Date: Saturday, May 2, 2015
Session Time: 5:30pm-7:30pm
Presentation Time: 5:30pm-7:30pm
Location: Exhibit Hall E
Purpose: To compare the effect of calcineurin- versus costimulation-based immunosuppression on primary and secondary vaccine responses in non-human primate heart transplant recipients.
Background: Antibody response following immunization with bacterial and viral antigens reflects relative integrity of immune competence in transplant recipients treated with different immunosuppressive regimens.
Methods: Cynomolgus macaque recipients of heterotopic cardiac allografts were treated with a selective non-activating anti-CD28 reagent (αCD28, n=6), or with the calcineurin inhibitor cyclosporine (CsA) alone (n=5) or combined with αCD28 (n=6) or B-cell depletion (CsA+αCD20, n=4). These regimens are all associated with similar efficacy with respect to graft protection from alloimmune injury around the time of vaccination. Trivalent influenza, pneumococcus, and rubella (primary exposures) and tetanus, measles, and influenza (secondary challenge after prior vaccination at varying intervals before transplant) vaccines were given on day 14 after transplantation. A two-fold or greater increase in vaccine antigen-specific IgG levels (by ELISA) was defined as a detectable response; > 10-fold responses were considered robust.
Results: A 10 response to T-helper-dependent antigens (influenza, and rubella) was detected during αCD28 monotherapy (to 20 of 21 antigens, with 10 robust), αCD28+CsA (12/18, 4 robust), but not with CsA+αCD20 (0/12). A 20 response to tetanus, measles, or influenza was detected with αCD28 monotherapy (4/6, 2 robust), αCD28+CsA (4/12, 1 robust), and CsA alone (8/19, 3 robust), but not with CsA+αCD20 (2/4, 0 robust). Th-independent response to pneumococcus was detected in 3/6 with αCD28 monotherapy, 1/6 with αCD28+CsA, but not in any other treatment group.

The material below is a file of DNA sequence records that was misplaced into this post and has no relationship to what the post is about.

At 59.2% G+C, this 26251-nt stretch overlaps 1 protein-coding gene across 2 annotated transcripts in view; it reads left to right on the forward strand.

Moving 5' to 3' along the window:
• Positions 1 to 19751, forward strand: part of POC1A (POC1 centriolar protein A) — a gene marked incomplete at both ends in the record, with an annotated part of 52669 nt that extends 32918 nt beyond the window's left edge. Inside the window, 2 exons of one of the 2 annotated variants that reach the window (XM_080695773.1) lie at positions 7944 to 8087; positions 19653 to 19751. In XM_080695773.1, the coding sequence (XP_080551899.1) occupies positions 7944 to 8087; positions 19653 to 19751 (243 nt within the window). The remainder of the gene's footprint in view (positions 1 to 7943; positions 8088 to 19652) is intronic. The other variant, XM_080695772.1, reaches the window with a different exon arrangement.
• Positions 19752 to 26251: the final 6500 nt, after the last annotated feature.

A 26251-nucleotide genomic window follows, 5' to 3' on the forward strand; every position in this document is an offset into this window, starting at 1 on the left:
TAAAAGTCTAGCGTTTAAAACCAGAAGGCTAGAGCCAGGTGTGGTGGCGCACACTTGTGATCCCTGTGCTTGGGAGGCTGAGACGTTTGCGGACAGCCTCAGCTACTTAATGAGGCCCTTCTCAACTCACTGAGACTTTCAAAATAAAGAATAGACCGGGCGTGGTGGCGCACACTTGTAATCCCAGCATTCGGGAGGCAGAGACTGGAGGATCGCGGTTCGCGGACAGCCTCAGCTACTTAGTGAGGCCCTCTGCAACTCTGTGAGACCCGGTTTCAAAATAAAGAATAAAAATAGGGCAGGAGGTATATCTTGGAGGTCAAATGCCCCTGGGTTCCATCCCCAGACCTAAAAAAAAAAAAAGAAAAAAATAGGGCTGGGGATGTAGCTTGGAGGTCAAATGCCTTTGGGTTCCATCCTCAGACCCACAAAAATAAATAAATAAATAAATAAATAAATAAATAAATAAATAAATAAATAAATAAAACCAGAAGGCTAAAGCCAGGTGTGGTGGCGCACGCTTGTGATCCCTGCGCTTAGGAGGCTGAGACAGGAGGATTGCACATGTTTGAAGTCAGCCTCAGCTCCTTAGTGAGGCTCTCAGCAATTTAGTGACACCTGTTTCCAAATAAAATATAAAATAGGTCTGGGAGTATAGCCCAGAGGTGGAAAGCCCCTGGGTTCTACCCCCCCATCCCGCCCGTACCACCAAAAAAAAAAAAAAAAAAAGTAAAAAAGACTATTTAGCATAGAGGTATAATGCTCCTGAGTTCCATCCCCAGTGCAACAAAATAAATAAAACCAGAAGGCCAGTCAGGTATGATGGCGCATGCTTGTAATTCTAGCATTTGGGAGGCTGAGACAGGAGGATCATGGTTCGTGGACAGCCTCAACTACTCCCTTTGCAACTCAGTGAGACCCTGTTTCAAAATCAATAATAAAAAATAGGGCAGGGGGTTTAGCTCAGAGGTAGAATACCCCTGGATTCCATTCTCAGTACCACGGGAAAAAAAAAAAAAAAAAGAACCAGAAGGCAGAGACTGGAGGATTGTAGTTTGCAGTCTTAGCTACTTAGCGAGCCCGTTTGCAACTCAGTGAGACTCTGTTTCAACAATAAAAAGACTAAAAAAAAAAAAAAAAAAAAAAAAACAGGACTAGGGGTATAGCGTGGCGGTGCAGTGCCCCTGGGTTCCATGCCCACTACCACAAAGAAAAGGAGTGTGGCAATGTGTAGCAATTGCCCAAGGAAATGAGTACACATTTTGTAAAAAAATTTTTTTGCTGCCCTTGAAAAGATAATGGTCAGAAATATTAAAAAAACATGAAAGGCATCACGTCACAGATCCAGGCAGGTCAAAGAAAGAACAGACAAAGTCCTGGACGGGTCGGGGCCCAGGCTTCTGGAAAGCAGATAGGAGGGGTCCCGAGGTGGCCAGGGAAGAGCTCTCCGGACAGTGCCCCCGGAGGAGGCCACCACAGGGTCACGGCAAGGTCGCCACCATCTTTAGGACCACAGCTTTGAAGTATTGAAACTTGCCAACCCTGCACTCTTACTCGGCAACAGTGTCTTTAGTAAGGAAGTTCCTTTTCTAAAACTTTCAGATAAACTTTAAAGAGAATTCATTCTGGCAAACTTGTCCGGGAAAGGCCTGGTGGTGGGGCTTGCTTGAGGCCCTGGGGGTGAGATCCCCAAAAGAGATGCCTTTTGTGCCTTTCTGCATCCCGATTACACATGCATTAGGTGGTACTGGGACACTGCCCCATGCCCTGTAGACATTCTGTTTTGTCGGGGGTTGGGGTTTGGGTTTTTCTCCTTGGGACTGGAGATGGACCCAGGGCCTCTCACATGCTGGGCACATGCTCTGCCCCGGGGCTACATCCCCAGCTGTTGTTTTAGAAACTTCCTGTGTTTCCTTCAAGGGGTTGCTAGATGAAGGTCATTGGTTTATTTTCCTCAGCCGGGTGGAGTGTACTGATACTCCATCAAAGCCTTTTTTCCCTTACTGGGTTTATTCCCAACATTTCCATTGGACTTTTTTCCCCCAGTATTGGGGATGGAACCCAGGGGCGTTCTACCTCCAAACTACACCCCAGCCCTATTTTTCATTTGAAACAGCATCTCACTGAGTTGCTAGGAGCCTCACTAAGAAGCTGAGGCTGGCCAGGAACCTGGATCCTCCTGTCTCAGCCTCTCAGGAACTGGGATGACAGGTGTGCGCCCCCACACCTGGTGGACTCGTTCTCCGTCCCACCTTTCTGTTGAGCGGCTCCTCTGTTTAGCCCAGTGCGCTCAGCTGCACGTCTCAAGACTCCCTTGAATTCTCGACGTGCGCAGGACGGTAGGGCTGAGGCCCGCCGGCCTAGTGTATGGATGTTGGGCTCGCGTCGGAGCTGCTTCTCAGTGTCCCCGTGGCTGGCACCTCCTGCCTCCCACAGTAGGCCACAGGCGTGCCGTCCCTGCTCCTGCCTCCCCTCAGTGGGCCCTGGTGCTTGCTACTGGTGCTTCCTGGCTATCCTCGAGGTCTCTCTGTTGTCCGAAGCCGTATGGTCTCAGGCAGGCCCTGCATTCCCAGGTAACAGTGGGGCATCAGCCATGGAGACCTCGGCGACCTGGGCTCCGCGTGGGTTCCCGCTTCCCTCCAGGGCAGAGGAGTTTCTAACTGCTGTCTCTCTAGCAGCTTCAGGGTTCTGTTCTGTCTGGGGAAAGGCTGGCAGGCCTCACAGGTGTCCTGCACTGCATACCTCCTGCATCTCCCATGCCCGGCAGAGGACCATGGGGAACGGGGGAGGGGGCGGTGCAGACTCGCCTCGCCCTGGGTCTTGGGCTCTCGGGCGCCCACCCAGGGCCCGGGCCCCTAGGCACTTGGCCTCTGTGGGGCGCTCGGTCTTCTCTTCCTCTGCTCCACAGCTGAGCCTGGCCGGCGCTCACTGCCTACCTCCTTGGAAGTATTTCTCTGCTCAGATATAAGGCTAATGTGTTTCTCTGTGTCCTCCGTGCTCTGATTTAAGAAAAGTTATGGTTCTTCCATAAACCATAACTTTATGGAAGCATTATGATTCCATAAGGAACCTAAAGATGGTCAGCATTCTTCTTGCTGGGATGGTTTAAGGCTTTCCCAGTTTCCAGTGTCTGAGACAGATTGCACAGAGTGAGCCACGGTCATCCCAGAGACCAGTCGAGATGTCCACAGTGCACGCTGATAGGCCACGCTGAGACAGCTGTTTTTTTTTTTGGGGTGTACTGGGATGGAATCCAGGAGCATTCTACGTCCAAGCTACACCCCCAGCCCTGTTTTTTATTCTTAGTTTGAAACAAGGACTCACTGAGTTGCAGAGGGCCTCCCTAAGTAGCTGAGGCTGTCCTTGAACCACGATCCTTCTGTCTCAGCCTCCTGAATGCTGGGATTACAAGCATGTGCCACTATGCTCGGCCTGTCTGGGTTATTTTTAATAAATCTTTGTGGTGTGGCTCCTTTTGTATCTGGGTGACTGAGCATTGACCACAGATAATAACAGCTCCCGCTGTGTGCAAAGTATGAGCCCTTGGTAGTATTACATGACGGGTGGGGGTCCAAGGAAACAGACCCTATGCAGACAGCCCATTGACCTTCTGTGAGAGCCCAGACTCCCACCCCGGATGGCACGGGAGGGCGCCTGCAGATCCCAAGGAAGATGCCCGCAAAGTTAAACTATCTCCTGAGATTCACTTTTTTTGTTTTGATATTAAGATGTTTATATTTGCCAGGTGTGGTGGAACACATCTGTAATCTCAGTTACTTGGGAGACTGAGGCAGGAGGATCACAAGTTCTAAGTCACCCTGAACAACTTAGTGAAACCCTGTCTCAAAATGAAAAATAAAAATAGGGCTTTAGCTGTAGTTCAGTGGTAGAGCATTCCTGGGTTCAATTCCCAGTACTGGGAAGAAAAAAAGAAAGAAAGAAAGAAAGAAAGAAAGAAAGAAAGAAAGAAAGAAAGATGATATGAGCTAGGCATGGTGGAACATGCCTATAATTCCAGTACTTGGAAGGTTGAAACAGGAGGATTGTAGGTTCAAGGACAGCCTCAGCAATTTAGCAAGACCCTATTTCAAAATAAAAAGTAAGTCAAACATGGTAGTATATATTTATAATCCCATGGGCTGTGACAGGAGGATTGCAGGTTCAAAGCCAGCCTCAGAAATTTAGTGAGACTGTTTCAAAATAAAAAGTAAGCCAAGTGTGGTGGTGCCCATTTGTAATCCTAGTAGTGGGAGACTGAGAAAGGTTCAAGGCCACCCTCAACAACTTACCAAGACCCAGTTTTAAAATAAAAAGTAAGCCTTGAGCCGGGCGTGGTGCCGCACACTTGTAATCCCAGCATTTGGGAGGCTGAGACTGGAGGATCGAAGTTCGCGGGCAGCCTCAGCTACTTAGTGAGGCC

Discussion: Compared to calcineurin inhibition, selective blockade of CD28 is associated with relatively preserved responses to primary and secondary challenge with T-dependent and T-independent vaccine antigens. These initial observations predict a favorable safety profile for this costimulation-based immunosuppressive agent with respect to host defense against infectious challenges, a hypothesis with potentially important clinical implications.
To cite this abstract in AMA style:Dahi S, Kang E, Zhang T, Vanhove B, Azimzadeh A, III RPierson. Primary and Secondary Vaccine Responses in a Non-Human Primate Model of Cardiac Allotransplantation [abstract]. Am J Transplant. 2015; 15 (suppl 3). https://atcmeetingabstracts.com/abstract/primary-and-secondary-vaccine-responses-in-a-non-human-primate-model-of-cardiac-allotransplantation/. Accessed January 17, 2020.
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